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Hayden: “Lesson Learned” from 24H Le Mans Exclusion

Bart Hayden: “Lesson Learned” from Le Mans exclusion…

Photo: Vision Sport Agency

Vaillante Rebellion team manager Bart Hayden said the exclusion of its No. 13 Oreca 07 Gibson from last month’s 24 Hours of Le Mans was a “lesson learned” as the Anglo-Swiss squad looks to move forward and focus on its title fight in the remaining FIA World Endurance Championship rounds.

The Nelson Piquet Jr., Mathias Beche and David Heinemeier Hansson-driven entry lost its third place overall finish and runner-up LMP2 result due to modifications made to the car’s homologated bodywork, stripping the team of its first overall podium finish in the French endurance classic.

While two senior members of the team have been internally placed on a one-race suspension for this weekend’s Six Hours of Nürburgring, Hayden said they haven’t had much time to dwell on the disappointments of Le Mans.

“We’ve had some meetings internally and we talked about the situation,” he told Sportscar365. “I think it’s a lesson learned from everybody.

“We were in a situation where for much of the race, we were P1 and P2, only to see it slipping away. I think it acts of desperation to try and hang on to some part of what we were experiencing there. That’s what happened.”

Both of the team’s Orecas faced starter motor issues over the course of the race, which prompted the No. 13 crew to drill a hole in the bodywork in order to use a hammer to help restart the engine during pit stops.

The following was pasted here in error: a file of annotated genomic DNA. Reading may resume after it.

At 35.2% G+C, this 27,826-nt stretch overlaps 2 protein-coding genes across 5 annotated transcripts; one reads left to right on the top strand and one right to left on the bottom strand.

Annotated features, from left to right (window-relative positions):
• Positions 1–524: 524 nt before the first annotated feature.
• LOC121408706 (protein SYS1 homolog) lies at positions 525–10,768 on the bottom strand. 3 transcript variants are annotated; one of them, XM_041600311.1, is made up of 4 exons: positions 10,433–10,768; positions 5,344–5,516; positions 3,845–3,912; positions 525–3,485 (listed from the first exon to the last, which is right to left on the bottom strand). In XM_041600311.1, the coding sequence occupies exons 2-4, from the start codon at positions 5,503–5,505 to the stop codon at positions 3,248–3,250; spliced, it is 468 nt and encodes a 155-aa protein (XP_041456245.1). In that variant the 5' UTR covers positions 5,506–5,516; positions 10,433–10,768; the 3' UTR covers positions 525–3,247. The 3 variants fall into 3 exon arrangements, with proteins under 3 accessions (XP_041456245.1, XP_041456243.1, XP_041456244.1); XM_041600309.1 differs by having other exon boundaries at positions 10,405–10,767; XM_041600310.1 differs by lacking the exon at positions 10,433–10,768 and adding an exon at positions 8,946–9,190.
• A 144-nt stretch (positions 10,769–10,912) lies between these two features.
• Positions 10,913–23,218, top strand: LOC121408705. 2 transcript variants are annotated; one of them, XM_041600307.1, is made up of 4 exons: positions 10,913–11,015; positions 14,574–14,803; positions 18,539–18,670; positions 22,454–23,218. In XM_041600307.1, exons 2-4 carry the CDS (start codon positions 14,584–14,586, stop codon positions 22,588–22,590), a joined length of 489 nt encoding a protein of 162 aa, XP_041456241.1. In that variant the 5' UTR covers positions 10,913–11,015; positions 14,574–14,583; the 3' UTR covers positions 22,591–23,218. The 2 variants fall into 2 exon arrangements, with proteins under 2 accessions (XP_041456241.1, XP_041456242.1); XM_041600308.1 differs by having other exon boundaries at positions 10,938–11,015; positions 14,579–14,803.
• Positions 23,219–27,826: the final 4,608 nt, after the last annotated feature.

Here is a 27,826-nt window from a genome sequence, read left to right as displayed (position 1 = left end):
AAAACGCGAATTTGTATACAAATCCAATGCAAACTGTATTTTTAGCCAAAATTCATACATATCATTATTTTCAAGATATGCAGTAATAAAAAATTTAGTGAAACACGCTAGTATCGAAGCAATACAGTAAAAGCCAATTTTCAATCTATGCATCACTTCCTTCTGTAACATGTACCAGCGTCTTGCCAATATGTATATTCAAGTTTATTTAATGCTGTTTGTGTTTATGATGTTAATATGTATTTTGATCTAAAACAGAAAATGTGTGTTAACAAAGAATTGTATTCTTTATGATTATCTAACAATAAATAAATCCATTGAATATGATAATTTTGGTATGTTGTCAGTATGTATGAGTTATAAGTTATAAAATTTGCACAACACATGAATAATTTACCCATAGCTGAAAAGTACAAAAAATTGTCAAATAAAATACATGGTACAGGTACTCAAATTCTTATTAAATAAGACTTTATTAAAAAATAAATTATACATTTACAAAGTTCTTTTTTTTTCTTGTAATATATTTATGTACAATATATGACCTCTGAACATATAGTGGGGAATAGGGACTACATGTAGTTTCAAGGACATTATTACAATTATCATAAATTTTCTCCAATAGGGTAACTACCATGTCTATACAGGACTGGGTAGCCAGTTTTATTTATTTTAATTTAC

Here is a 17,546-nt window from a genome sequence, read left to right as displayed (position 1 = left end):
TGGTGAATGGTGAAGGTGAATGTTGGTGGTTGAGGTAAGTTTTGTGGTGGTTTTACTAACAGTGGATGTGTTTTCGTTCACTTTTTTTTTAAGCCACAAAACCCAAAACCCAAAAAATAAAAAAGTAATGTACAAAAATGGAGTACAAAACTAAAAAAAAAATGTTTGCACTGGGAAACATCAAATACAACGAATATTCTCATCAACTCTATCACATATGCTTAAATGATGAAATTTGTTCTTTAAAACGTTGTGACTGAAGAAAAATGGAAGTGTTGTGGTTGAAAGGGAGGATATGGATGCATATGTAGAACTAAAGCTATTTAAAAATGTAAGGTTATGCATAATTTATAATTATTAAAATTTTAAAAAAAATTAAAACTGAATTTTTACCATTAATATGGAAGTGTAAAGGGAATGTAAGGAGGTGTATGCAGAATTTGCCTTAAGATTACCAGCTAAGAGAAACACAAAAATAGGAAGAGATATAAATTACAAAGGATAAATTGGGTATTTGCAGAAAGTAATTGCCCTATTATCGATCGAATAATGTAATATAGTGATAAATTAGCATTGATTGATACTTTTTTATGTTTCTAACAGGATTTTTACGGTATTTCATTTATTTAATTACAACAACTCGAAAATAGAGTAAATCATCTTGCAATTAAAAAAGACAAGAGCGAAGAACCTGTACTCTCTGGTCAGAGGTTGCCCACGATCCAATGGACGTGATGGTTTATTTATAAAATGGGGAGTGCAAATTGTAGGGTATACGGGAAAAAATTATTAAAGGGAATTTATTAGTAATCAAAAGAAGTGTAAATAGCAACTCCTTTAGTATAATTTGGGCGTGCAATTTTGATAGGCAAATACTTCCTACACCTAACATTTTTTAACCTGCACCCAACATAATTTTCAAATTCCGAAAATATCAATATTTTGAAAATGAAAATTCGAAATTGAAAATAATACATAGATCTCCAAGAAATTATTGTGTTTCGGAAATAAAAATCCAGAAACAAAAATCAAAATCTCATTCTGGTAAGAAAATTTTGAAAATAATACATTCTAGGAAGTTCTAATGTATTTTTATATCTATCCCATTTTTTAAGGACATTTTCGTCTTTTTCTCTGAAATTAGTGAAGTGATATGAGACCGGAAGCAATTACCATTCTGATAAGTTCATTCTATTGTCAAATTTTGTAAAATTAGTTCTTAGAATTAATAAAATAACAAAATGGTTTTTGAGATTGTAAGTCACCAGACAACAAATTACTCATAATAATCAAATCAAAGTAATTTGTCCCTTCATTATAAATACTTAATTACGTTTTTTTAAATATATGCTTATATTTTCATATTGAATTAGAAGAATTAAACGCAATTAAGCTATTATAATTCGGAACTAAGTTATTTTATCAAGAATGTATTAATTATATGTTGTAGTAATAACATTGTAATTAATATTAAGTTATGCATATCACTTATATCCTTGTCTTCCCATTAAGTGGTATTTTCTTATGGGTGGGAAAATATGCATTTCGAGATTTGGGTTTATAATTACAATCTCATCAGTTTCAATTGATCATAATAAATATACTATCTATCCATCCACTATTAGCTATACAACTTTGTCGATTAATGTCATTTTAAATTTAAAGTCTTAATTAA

While Hayden admitted the measure “would have been applauded” five years ago, it is deemed illegal in the new-for-2017 LMP2 regulations, as the homologated bodywork cannot be modified.

“It’s interesting when you read people’s comments on the Internet,” Hayden said. “It’s split opinion.

“Half of the people say, ‘Why have they been penalized? Surely the spirit of Le Mans is about getting to the end no matter what.’ Then you have others that say, ‘The rules are the rules.’

“I guess at the end of the day that’s the situation. I think the ‘years of old’ are probably a little bit more laissez-faire and a comprehension of the circumstances. But it’s not the world we live in now.”

Despite the disappointment, and WEC points blow to the No. 13 car, Hayden said their performance at Le Mans, and the LMP2 class as a whole, has provided them with optimism heading into the remainder of the season, as well as next year’s race.

“The cars are super fast as you can see,” he said. “Who knows what’s going to happen with LMP1; until the end of the month there’s a bit of a question mark how that’s all going to go.

“The gratifying thing is that the P2 cars were as quick as we expected them to be.

“On the whole, the reliability wasn’t bad. For much of the race, we had cars that were running P1 and P2, and that was through strategy and everything else.

“That encourages you and makes you think… Normally in the second year of running these types of cars, you know a bit more about the niggles and quirks and you rectify them.

“You’d like to think that if we went back to Le Mans with these cars again next year, we’d have a really strong chance.”

John Dagys is the founder and Editor-in-Chief of Sportscar365. Dagys spent eight years as a motorsports correspondent for and SPEED Channel and has contributed to numerous other motorsports publications worldwide. Contact John


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